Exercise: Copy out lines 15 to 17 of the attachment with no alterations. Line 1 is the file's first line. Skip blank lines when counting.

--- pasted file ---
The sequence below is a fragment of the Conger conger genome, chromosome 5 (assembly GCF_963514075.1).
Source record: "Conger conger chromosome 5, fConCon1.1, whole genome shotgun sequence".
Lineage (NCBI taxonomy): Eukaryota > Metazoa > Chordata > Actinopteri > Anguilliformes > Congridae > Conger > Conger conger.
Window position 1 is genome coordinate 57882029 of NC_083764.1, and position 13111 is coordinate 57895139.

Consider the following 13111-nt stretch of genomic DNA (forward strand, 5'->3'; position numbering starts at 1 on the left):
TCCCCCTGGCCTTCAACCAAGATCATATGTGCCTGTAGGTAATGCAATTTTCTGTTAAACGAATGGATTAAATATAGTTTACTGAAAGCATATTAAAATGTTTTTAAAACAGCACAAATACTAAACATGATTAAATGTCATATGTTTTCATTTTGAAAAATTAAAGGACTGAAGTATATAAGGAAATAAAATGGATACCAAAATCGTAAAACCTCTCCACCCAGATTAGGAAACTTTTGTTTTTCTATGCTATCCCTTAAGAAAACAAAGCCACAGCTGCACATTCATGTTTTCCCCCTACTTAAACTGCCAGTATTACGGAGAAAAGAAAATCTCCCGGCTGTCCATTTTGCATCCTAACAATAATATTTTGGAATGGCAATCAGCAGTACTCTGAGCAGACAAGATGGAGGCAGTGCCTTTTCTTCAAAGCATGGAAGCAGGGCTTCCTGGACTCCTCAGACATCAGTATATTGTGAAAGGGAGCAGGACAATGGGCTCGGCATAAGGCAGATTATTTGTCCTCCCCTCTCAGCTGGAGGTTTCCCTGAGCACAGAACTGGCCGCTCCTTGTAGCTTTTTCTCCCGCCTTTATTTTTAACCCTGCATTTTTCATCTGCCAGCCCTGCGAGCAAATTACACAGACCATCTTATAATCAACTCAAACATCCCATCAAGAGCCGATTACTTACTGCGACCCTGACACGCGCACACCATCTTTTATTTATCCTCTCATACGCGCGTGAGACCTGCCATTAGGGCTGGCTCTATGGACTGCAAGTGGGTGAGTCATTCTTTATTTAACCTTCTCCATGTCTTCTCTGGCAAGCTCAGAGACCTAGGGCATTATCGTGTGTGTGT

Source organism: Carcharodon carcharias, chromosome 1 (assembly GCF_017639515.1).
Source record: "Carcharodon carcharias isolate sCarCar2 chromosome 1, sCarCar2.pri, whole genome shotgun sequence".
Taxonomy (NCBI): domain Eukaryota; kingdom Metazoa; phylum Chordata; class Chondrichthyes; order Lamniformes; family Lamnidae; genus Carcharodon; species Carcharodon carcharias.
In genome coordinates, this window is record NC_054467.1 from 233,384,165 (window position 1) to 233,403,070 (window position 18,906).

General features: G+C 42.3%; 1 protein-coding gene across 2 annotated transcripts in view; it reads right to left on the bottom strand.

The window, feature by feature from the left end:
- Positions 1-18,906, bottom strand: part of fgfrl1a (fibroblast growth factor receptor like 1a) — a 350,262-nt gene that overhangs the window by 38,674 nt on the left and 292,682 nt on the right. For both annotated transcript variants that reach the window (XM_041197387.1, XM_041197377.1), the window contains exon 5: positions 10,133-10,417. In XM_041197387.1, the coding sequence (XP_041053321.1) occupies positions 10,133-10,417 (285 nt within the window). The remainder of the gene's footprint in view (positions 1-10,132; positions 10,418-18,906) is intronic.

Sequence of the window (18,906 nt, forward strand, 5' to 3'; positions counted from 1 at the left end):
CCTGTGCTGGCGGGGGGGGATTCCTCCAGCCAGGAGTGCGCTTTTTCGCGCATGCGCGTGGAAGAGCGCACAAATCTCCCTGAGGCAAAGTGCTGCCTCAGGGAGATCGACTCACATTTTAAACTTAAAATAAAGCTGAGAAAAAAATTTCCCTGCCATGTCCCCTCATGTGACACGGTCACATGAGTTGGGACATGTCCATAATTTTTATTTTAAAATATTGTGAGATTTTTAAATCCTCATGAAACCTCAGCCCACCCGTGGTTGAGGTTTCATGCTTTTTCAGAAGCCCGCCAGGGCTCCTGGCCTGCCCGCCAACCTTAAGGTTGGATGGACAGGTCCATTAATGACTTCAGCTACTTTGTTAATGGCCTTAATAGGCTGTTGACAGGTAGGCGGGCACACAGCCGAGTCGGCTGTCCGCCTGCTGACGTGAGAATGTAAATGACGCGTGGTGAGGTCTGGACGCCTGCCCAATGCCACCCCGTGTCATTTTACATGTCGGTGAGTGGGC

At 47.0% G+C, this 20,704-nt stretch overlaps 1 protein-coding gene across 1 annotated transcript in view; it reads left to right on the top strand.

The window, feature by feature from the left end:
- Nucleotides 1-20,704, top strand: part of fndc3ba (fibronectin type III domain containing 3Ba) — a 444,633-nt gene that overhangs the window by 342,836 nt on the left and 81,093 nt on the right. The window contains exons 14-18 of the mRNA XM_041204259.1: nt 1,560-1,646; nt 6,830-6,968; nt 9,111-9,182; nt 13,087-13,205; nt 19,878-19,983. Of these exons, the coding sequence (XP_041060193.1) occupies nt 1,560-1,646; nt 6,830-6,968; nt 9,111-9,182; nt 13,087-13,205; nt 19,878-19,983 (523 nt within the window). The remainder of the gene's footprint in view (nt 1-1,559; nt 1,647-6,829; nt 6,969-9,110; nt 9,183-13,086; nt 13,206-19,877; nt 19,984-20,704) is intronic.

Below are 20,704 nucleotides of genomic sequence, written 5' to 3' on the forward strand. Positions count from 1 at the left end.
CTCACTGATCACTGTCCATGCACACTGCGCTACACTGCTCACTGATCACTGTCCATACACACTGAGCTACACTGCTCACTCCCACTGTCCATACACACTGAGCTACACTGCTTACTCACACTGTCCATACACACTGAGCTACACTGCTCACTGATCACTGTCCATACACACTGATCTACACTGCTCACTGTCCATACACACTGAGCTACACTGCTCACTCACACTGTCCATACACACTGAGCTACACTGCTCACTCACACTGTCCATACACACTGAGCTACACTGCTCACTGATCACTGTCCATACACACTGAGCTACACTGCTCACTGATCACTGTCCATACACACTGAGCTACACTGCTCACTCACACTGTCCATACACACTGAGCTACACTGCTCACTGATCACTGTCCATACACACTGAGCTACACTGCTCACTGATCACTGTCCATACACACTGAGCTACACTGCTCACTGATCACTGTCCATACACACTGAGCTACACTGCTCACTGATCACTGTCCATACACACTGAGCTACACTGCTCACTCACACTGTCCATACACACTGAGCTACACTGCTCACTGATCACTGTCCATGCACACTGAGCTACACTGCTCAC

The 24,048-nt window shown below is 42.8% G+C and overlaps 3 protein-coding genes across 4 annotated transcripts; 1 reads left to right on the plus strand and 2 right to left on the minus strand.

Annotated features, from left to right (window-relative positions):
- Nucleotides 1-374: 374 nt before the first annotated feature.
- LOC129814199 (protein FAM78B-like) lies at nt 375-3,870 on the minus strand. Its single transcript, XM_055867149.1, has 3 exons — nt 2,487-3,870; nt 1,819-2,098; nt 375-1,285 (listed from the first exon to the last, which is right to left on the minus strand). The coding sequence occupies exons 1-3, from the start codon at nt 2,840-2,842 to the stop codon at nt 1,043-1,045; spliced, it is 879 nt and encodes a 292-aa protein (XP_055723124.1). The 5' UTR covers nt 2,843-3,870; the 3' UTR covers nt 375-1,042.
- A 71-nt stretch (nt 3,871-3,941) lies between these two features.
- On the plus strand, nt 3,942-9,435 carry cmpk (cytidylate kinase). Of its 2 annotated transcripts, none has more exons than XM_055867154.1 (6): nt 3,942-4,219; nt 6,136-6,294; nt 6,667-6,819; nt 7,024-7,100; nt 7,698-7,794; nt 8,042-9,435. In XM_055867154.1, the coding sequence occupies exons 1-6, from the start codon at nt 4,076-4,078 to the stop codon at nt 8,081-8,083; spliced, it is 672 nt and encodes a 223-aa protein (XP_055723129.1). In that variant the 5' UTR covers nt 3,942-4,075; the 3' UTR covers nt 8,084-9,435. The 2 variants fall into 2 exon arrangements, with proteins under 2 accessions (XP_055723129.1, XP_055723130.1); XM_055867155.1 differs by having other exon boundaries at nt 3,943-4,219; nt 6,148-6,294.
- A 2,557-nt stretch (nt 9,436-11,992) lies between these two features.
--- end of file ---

CCTGTGCTGGCGGGGGGGGATTCCTCCAGCCAGGAGTGCGCTTTTTCGCGCATGCGCGTGGAAGAGCGCACAAATCTCCCTGAGGCAAAGTGCTGCCTCAGGGAGATCGACTCACATTTTAAACTTAAAATAAAGCTGAGAAAAAAATTTCCCTGCCATGTCCCCTCATGTGACACGGTCACATGAGTTGGGACATGTCCATAATTTTTATTTTAAAATATTGTGAGATTTTTAAATCCTCATGAAACCTCAGCCCACCCGTGGTTGAGGTTTCATGCTTTTTCAGAAGCCCGCCAGGGCTCCTGGCCTGCCCGCCAACCTTAAGGTTGGATGGACAGGTCCATTAATGACTTCAGCTACTTTGTTAATGGCCTTAATAGGCTGTTGACAGGTAGGCGGGCACACAGCCGAGTCGGCTGTCCGCCTGCTGACGTGAGAATGTAAATGACGCGTGGTGAGGTCTGGACGCCTGCCCAATGCCACCCCGTGTCATTTTACATGTCGGTGAGTGGGC

At 47.0% G+C, this 20,704-nt stretch overlaps 1 protein-coding gene across 1 annotated transcript in view; it reads left to right on the top strand.

The window, feature by feature from the left end: